The Secret In Their Eyes (Campanella, 2009)

I put off watching this film for a long time for various reasons, in large part because I was afraid to see yet another Academy Best Foreign Language Film mistake (how does A Prophet possibly lose?).  The Secret In Their Eyes doesn’t change my mind in that arena, but it does stand up as a solid romantic-thriller.

The film reminds me of the recent classy but overrated French thriller Tell No One.  Both are told non-chronologically by a narrator who may or may not be reliable.  In this case the flashbacks take the form of a novel being written by Benjamin (Ricardo Darin).  The malleability of memory is one of the major themes here, and the writing process itself becomes metaphor for our ability or inability to live in the present.

I liked The Secret for a number of reasons: solid camera-work including a much talked about (and deservedly so) long take towards the middle where the camera moves from an aerial shot of a soccer stadium, cranes into the crowd, follows multiple characters, and ultimately ends at field-level, very strong performances from the leads, and above-average writing (though I do take some issue with the script).

I disliked it for a number of reasons: over-reliance on the flashback structure to lead into the “reveal” ending in the last 10 minutes, and overly expository dialogue (“I’ll go _________.”  Just do it already.).

It’s the rare film that deals with obsession (of a murder case and a lost love, in this case) in unique and interesting terms.  The great 1988 film The Vanishing (not the awful remake) is one of the relatively recent films to take this theme to new heights, but it does so by remaining focused on its sole objective.  The Secret In Their Eyes gets sidetracked by commentaries on bureaucracy and its refusal to give us any real alone time with the main character.  The few moments we have to reflect are too little, and instead of having the obsessive-cop theme taken to its extremes (another great one comes to mind – Bong’s Memories of Murder) the psyche aspect feels watered down.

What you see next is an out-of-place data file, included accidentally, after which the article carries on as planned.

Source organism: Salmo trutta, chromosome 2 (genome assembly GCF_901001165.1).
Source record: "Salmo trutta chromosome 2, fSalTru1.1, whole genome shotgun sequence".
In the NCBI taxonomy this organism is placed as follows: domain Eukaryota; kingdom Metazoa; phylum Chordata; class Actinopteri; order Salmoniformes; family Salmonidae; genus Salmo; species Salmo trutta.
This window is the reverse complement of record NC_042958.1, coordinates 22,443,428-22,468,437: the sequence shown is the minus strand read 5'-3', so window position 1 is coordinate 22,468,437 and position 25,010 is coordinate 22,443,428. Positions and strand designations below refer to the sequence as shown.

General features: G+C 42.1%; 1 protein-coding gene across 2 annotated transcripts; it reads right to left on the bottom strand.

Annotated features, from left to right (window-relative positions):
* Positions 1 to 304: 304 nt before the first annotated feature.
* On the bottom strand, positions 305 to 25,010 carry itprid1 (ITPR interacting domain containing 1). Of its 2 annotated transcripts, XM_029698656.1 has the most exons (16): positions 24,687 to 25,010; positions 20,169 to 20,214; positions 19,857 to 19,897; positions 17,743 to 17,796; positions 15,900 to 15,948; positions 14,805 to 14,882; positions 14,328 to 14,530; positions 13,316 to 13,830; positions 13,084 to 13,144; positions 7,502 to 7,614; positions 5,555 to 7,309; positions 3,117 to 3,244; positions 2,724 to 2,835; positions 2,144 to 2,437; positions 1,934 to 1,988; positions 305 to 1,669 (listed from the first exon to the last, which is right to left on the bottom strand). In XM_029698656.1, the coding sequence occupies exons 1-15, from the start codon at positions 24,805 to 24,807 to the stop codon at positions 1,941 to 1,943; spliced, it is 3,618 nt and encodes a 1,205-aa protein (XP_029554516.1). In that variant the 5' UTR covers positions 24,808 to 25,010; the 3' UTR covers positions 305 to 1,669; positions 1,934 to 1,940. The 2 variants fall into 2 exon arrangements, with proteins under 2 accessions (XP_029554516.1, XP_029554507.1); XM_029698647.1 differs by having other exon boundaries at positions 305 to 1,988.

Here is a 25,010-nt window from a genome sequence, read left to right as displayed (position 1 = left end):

All of this being said, The Secret does succeed in playing out its lost-and-found-love plot.  Perhaps it belongs more in the genre of romantic-drama than romantic-thriller.  I was rarely thrilled.  But I was romanced.

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About dcpfilm

Shooting, teaching, writing and watching the Phillies.
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